Bottling a lager

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bulleitb

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So this is a total noob question but Im just wondering. When I was buying beer I would know not to buy cold beer if it was going to be a while before it got into the fridge because it would get warm, and then making it cold again would give it a skunky taste. So now that Ive had my lager in the fridge for 4 weeks and I keep it at room temp to bottle, wont it get skunky once I put it in the fridge to drink? Im sure it doesnt because everyone has told me this is the way to do it but Im curious. Thanks. Hopefuly Ill be experienced enough some day to help others.
 

boo boo

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The most often way a beer gets skunked after bottling is to leave it exposed to uv rays from a light source such as the sun or flosescent lighting. Bringing it from the warm to cold and visa versa won't do that.
 

menschmaschine

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Skunkiness is generally attributed to exposure to ultraviolet light (sun). I'm not sure if temperature fluctuation of commercial beer like that is a myth. It may well be. As far as bottling a lager, as long as you are using corn sugar for carbonation, it will be fine to carbonate at room temp. If you're using DME or original wort to carbonate, you need to carbonate it at the same temp. as primary fermentation (usually the upper 40s to low 50s F).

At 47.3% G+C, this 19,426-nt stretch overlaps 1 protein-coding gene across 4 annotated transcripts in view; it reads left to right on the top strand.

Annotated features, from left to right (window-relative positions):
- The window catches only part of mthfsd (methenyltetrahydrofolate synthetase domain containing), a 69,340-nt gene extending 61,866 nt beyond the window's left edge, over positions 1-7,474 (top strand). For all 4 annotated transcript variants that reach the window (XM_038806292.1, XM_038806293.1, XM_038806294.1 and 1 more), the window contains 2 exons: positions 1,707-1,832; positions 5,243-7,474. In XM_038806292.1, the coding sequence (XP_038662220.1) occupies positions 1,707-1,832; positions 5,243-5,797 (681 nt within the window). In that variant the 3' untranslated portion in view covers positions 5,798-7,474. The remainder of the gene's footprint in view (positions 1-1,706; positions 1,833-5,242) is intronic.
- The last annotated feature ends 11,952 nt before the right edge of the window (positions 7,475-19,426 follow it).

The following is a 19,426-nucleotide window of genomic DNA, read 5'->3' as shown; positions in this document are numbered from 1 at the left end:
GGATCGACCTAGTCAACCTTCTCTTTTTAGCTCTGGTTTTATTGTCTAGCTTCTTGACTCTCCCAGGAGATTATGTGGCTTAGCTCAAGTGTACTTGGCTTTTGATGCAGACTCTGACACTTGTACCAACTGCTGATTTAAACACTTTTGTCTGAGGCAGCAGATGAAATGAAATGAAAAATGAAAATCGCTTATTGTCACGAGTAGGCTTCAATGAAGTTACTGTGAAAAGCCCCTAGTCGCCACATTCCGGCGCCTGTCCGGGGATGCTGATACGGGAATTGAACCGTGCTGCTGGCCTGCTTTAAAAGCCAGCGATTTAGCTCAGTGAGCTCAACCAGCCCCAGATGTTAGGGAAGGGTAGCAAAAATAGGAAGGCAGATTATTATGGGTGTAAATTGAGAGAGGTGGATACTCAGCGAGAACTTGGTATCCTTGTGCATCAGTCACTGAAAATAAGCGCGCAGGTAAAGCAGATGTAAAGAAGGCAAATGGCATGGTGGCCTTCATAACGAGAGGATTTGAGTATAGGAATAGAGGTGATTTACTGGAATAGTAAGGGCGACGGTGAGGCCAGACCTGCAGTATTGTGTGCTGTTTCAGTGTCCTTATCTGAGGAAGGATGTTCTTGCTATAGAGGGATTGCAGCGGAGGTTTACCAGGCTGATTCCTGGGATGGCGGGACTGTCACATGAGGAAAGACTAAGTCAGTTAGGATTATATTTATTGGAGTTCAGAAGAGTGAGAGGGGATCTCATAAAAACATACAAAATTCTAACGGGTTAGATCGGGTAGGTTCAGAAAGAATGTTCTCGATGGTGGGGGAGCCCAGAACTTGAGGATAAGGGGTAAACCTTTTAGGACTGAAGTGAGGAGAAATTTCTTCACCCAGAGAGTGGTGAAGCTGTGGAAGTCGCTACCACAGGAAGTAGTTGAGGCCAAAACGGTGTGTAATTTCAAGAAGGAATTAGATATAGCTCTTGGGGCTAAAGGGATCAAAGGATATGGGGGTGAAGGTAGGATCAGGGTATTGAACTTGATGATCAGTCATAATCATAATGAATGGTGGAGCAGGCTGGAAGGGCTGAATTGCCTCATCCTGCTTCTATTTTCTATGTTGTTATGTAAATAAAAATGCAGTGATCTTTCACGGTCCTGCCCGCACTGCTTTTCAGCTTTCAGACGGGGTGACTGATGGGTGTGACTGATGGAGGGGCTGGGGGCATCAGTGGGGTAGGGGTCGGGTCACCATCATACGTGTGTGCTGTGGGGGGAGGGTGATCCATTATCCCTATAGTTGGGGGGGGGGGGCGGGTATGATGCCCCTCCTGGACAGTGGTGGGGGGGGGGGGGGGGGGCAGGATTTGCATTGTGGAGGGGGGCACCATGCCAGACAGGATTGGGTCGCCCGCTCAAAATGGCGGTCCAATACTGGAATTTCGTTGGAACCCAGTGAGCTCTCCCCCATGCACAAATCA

The reason for this is that lager yeast will produce esters (fruity) if they ferment maltose at higher temps. And you generally don't want fruity flavors in a lager. If they're fermenting dextrose (corn sugar), their fermentation is very clean and they won't produce these esters at higher temps.
 

malkore

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extreme temperatures can cause problems with beer flavor, but i'm talking about leaving it in a hot car in the hot sun for a few days...120F temperatures, prolonged exposure.

but 'skunky' is really attributed to hop oils oxidizing under UV light (the sun). Heiniken is a prime example...green bottles don't block UV light well at all, and when heiniken sits on the shelf for 2-3 weeks under a lot of fluorescent light, the UV rays from those bulbs skunk it.

heat 'damage' would more likely taste like stale beer. i believe it affects stability more than anything.
 
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